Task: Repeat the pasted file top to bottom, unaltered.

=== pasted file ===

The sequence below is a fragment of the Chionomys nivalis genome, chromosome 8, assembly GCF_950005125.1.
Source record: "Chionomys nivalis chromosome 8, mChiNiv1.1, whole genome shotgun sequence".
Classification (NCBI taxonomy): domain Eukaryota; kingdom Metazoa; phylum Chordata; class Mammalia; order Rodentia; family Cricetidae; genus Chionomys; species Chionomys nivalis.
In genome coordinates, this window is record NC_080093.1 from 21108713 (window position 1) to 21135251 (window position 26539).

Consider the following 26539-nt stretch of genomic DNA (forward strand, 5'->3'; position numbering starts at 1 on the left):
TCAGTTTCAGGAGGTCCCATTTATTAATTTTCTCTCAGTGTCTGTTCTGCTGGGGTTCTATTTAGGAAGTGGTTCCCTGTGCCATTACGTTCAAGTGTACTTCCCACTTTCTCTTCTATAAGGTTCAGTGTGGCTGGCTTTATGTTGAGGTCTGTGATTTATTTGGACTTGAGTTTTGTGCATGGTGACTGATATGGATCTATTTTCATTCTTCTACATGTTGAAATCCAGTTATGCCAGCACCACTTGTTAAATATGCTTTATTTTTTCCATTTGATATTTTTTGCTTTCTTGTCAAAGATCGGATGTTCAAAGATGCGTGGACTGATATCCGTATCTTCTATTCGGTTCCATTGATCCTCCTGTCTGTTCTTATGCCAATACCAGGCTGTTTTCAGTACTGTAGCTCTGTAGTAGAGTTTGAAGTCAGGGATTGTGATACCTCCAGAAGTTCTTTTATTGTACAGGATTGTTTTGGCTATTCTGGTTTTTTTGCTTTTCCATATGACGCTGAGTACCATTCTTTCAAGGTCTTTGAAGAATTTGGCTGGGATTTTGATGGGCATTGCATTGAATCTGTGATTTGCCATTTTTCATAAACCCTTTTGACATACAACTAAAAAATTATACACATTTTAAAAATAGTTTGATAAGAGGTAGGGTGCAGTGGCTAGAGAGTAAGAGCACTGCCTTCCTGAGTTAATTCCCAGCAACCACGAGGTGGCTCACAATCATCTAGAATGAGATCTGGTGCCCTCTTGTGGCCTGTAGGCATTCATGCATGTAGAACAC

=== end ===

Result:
The sequence below is a fragment of the Chionomys nivalis genome, chromosome 8, assembly GCF_950005125.1.
Source record: "Chionomys nivalis chromosome 8, mChiNiv1.1, whole genome shotgun sequence".
Classification (NCBI taxonomy): domain Eukaryota; kingdom Metazoa; phylum Chordata; class Mammalia; order Rodentia; family Cricetidae; genus Chionomys; species Chionomys nivalis.
In genome coordinates, this window is record NC_080093.1 from 21108713 (window position 1) to 21135251 (window position 26539).

Consider the following 26539-nt stretch of genomic DNA (forward strand, 5'->3'; position numbering starts at 1 on the left):
TCAGTTTCAGGAGGTCCCATTTATTAATTTTCTCTCAGTGTCTGTTCTGCTGGGGTTCTATTTAGGAAGTGGTTCCCTGTGCCATTACGTTCAAGTGTACTTCCCACTTTCTCTTCTATAAGGTTCAGTGTGGCTGGCTTTATGTTGAGGTCTGTGATTTATTTGGACTTGAGTTTTGTGCATGGTGACTGATATGGATCTATTTTCATTCTTCTACATGTTGAAATCCAGTTATGCCAGCACCACTTGTTAAATATGCTTTATTTTTTCCATTTGATATTTTTTGCTTTCTTGTCAAAGATCGGATGTTCAAAGATGCGTGGACTGATATCCGTATCTTCTATTCGGTTCCATTGATCCTCCTGTCTGTTCTTATGCCAATACCAGGCTGTTTTCAGTACTGTAGCTCTGTAGTAGAGTTTGAAGTCAGGGATTGTGATACCTCCAGAAGTTCTTTTATTGTACAGGATTGTTTTGGCTATTCTGGTTTTTTTGCTTTTCCATATGACGCTGAGTACCATTCTTTCAAGGTCTTTGAAGAATTTGGCTGGGATTTTGATGGGCATTGCATTGAATCTGTGATTTGCCATTTTTCATAAACCCTTTTGACATACAACTAAAAAATTATACACATTTTAAAAATAGTTTGATAAGAGGTAGGGTGCAGTGGCTAGAGAGTAAGAGCACTGCCTTCCTGAGTTAATTCCCAGCAACCACGAGGTGGCTCACAATCATCTAGAATGAGATCTGGTGCCCTCTTGTGGCCTGTAGGCATTCATGCATGTAGAACAC